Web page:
Augusta, Ga. – The gallery was thick from the start, as it always is on the first tee of Augusta National Golf Club. And, as is always the case when Tiger Woods sneaks into a Masters tournament, the other members of his team, Victor Hovland or Sander Schaffel, were not there.
They probably should have been – especially for Hovland, the only man of the trio who never won a major or finished runner-up. At the end of the day, after all, he’ll be in a three-way tie for the lead.
“If you’re a little brave and want to push some places you probably shouldn’t, it will punish you very quickly,” Hovland, who scored a seven-under 65, said of the course. He is tied for the lead with Joe Rahm and LIV golfer Brooks Koepka. “So you know there’s a good score, but you can’t force it. You’ve got to let it happen, if you have some makeable putts, you’ve got to make them and then you can get into a rhythm.
But, he cautioned, “It’s one of those things where you push too hard and it backfires.”
He learned a lot in his first three Masters appearances. But the course was far less threatening than usual, especially on Saturday, before a submerged weather system turned Augusta National’s hills so emerald. The winds were calm, keeping the course smooth as they rustled the pines, and dampened the humidity.
With those conditions, Hovland wasn’t going to end up as the runaway lone leader on Thursday, and he didn’t. Rahm, who endured a disappointing March after winning three PGA Tour events in January and February, double-bogeyed the first hole to finish with a 65. And Koepka, who won the LIV Golf Tournament at the weekend, saw off the last two holes. To earn a share of the lead, the sophomore lends a level of credibility to the circuit that is equally needed.
“We’re trying to focus on this and walk out of here with a green jacket,” said Koebka, one of the leaders of the LIV circuit, which is funded by Saudi Arabia’s sovereign wealth fund.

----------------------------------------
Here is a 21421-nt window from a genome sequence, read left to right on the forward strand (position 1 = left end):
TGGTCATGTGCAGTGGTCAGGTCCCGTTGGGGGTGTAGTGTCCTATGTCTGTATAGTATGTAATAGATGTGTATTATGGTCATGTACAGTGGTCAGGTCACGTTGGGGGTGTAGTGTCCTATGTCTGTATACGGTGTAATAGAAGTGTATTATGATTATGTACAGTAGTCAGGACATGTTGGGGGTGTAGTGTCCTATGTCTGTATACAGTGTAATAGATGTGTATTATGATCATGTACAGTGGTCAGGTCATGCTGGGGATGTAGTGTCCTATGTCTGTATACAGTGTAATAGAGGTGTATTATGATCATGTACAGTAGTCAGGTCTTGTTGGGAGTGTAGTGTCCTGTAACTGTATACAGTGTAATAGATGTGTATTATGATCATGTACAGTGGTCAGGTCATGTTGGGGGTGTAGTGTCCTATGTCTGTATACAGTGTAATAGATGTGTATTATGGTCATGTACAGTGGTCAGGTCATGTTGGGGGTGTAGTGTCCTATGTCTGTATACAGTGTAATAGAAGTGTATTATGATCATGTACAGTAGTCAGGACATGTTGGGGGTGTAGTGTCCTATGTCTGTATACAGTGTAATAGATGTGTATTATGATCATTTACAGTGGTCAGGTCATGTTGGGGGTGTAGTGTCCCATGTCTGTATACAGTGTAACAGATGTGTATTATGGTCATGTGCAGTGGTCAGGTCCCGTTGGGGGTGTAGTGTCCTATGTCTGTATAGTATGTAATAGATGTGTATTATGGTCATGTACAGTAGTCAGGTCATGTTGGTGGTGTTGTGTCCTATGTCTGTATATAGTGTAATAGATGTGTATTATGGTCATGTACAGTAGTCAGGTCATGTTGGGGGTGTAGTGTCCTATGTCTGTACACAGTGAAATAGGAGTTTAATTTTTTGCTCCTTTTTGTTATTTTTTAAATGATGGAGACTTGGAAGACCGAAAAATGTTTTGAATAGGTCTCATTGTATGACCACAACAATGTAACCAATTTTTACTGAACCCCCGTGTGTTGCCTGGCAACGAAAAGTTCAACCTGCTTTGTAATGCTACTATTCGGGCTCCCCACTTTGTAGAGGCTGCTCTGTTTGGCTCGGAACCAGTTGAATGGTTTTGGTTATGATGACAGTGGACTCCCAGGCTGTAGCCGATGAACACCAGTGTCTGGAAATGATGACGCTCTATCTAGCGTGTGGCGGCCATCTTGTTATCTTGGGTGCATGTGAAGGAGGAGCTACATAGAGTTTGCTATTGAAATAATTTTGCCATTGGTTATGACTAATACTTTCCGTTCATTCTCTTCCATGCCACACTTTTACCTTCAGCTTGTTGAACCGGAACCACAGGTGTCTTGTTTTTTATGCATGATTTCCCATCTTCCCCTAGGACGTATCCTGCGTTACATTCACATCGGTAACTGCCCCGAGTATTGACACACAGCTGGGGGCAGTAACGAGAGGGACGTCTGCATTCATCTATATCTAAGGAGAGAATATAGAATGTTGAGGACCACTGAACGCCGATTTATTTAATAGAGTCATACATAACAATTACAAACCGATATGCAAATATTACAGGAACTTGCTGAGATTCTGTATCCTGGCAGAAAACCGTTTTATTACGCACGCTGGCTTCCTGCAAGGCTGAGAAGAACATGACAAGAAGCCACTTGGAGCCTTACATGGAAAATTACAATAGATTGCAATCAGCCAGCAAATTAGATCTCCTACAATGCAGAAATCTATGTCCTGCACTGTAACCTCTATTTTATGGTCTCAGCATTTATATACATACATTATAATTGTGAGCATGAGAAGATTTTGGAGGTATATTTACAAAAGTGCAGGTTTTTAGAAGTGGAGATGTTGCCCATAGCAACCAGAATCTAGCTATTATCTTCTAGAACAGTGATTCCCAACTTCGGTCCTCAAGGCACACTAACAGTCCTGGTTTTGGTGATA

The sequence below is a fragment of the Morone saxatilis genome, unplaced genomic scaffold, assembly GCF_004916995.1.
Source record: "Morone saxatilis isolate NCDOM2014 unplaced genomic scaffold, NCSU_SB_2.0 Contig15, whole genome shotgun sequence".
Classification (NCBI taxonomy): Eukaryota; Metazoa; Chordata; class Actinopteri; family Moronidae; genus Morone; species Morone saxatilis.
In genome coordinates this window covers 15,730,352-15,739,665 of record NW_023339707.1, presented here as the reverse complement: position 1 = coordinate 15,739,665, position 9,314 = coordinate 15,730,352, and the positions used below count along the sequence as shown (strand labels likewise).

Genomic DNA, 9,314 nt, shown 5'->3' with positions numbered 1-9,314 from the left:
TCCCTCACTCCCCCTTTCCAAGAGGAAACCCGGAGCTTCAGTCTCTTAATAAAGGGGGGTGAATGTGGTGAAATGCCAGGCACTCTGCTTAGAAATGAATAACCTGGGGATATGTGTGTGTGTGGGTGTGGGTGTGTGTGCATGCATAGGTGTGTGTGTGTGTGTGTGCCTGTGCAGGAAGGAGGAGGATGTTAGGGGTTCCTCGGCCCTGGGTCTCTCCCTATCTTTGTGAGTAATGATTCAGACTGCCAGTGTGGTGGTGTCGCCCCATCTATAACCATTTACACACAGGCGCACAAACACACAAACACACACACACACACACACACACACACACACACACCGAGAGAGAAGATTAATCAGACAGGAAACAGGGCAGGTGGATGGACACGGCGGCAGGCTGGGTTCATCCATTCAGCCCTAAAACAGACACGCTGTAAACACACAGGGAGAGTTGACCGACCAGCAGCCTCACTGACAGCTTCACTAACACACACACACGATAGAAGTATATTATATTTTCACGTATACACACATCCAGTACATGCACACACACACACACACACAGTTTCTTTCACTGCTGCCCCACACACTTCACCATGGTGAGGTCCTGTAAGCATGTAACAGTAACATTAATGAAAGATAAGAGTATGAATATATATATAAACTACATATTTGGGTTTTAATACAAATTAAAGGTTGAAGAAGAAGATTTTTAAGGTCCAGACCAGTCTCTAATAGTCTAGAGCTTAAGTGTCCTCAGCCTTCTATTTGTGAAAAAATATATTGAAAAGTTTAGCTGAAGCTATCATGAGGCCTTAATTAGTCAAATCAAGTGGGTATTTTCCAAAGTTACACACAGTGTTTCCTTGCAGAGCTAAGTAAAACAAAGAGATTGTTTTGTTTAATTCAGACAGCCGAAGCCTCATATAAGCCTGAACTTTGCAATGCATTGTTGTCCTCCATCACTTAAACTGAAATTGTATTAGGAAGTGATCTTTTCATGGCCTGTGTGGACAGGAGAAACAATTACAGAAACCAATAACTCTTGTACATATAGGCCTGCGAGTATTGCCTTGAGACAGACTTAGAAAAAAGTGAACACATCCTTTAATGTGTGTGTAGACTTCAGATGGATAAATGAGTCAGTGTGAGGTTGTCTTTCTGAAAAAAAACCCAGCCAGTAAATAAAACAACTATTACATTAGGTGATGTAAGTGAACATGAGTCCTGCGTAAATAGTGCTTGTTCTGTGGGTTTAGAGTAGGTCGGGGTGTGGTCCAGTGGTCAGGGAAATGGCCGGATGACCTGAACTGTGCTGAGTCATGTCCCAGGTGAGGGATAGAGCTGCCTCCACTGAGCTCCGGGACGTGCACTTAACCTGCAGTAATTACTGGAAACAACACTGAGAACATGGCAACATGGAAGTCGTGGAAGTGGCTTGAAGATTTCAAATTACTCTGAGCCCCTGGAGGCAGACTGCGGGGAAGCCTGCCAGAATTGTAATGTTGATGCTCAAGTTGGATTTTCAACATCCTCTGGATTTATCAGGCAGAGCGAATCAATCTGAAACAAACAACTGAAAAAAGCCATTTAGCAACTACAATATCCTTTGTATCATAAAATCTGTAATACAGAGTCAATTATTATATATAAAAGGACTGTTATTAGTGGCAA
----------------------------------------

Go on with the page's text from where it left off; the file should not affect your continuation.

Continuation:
Koepka, a four-time major tournament winner, drew attention from the tournament’s competition committee Thursday evening, whose chairman said officials had “questioned” Koepka’s caddy and others “about a possible incident on No. 15.”
“All concerned were adamant that no advice was given or solicited,” said chairman James P. Hyler Jr. said in a statement. “As a result, the panel determined that there was no violation of the rules.”
Beyond Koepka, the LIV was a mixed day, with the 54-hole tournament sparking wider debate over whether its players would be ready for the rigors of the 72-hole majors. Cameron Smith, the reigning British Open champion, opened with a tee shot that stopped closer to the ninth fairway than the first tee. By sunset, he had signed for a 2-under-par 70. Three-time Masters champion Phil Mickelson was even, as was 2020 winner Dustin Johnson.
But two-time Masters winner Bubba Watson missed the Augusta National cut just once, shooting a six-hole 77. Louis Oosthuizen shot 76 and Bryson D’Chambeau added a six-shot. A US Open win three years ago, he finished with a 74.
However, for all the emotional theatrics that permeated men’s golf when LIV arrived on the scene last year, LIV seemed more about the inaugural Masters of the era.